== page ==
Two specific and distinctly contrasting memories stick in this mind of Martin Crowe.
They don't involve the wondrous on drive, the quick footed pull or technically perfect cover drive, shots which were the hallmarks of New Zealand's finest batsman when in his pomp.
They don't involve the bravery which characterised his batting at important points, such as when facing down the fearsome West Indies pace barrage in the 1980s.
Rather they go to the personality of the man.
Listen: Touching music sync tribute to Martin Crowe
It's 1987, October and the World Cup in India and Pakistan. New Zealand are camped in Hyderabad ahead of their opening match against Zimbabwe at the old Lal Bahadur Stadium. Time dragged waiting for game day.
Sitting in my hotel room I phoned the switchboard to get a call put through to my office. No joy.
A second try and a voice says "yes?".
There ensued a conversation comprising exasperation from the New Zealand voice at not being able to get across the relevant information, blended with confusion at the switchboard end about what this fellow with a funny accent was wanting to do.
Cue two minutes of rising temperatures as the operator kept repeating "where is Wellington. What is your name. Mr Leg Butt?"
Close, but no cigar, sport. Just as a phone was about to get ripped out of a wall, gales of laughter came down the line. The operator was M. D. Crowe, one floor up.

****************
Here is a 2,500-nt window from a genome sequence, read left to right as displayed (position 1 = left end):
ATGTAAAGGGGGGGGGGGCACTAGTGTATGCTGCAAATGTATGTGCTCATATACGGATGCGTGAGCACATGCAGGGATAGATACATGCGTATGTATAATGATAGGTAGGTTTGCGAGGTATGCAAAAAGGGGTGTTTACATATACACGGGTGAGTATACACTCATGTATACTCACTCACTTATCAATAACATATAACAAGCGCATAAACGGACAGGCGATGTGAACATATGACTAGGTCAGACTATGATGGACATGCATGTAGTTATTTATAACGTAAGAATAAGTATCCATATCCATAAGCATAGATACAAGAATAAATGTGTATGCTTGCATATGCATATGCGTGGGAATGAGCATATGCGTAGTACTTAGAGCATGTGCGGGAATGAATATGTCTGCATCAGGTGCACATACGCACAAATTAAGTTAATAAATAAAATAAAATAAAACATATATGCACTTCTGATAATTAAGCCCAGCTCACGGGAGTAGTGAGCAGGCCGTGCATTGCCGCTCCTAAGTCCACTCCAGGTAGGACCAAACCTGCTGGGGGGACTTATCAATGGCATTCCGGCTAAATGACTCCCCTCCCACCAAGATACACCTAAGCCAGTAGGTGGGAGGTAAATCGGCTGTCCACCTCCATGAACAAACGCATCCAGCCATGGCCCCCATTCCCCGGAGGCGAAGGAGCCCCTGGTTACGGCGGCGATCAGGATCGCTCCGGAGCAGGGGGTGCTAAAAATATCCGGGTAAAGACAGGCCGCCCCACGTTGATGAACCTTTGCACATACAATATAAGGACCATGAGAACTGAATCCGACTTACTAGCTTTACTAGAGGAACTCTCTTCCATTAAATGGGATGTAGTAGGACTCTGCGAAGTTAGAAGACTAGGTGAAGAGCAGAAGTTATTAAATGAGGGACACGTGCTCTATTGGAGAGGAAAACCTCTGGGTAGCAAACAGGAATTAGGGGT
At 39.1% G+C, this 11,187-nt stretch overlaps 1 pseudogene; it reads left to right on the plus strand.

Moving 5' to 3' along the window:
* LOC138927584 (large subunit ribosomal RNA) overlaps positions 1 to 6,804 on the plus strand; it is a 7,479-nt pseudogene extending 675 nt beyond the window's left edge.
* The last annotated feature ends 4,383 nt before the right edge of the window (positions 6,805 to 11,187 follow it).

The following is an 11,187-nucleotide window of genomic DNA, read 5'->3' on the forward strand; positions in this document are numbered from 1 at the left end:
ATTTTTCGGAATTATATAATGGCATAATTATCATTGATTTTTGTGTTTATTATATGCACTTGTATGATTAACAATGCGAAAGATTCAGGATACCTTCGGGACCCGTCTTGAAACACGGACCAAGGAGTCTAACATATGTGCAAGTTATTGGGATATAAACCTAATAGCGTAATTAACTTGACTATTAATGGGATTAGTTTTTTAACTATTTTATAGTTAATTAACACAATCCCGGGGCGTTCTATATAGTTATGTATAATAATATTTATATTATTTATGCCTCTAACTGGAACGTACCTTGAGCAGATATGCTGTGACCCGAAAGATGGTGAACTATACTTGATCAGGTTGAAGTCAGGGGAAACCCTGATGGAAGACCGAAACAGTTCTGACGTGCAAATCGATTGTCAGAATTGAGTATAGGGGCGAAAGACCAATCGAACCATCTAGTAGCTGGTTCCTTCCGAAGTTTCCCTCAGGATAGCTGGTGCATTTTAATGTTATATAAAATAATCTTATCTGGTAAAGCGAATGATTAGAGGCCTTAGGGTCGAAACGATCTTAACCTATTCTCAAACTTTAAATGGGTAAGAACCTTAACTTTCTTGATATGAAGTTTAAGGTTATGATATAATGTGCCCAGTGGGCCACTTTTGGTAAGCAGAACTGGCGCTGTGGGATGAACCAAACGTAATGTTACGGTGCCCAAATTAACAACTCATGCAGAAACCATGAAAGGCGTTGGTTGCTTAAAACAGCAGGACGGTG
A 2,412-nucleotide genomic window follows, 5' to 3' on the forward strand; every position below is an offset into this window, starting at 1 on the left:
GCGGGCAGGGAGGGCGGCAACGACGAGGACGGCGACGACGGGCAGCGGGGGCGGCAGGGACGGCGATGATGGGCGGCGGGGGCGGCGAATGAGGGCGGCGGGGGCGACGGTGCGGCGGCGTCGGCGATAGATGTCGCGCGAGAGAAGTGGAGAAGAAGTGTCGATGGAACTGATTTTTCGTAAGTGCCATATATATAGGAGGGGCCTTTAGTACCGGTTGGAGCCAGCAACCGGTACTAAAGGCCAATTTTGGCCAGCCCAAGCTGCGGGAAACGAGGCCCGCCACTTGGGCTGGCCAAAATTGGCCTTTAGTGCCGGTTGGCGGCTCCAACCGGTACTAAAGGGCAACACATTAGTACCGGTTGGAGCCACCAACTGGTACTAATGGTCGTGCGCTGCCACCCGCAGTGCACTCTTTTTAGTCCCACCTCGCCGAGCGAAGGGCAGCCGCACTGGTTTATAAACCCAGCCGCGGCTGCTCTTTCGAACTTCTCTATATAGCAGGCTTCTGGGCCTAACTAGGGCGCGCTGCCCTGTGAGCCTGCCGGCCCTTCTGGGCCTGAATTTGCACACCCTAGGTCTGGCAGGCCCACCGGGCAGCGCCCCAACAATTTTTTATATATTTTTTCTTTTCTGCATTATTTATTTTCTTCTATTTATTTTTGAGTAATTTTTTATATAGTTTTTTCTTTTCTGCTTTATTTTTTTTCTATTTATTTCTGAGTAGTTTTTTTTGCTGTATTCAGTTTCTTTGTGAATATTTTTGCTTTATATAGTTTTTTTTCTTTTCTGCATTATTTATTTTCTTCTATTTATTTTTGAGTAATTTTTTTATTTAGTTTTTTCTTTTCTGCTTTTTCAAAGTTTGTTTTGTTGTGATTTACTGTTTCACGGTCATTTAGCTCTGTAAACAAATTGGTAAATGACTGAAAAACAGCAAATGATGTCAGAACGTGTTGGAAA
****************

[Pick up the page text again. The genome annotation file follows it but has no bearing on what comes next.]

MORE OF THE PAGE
Somehow, in dialling 1 for the operator, it rang in Crowe's room. Quick as a flash he sensed an opportunity, dropped into Indian hotel operator mode and pulled it off perfectly. That gag lasted a while.
Go forward two months. It's Melbourne and midway through the third and final test in December.
New Zealand are a day away from being dudded by umpire Dick French, who rejected Danny Morrison's impassioned plea for an lbw decision against Craig McDermott which would have given New Zealand victory and a shared series. French was two-thirds right - the ball would have missed both leg and off stumps.
Crowe scored 82 and 79, had two centuries in his sights but came up short.
But it had been enough to take him past 4000 first class runs for the calendar year. He was the first player to that mark in 40 years and fewer than 10 batsmen had ever achieved the feat.
The media gathered at New Zealand's hotel.
Crowe arrived, clearly angry and unwilling to talk. One senior New Zealand reporter, who had had dealings with Crowe over time, took him aside. Talk for two minutes and then it's done, was the gist of his suggestion. Crowe pondered, then walked across to the group.
Having grilled one Australian writer on what it was he'd done and its significance - the writer fortunately knew the names of all to have gone before Crowe - he relented and started talking.
You could not write notes fast enough.
For 10 minutes he poured out the frustrations he felt at not being able to achieve all he wanted to. His standards of himself were exacting, far higher than many of his teammates.
He offered a brief glimpse into what drove him. It was heart and soul stuff and fascinating for providing an insight into a mind which constantly sought more of himself.
Crowe may not have overcome every challenge he faced on the field, but he did far more, and far better, than most.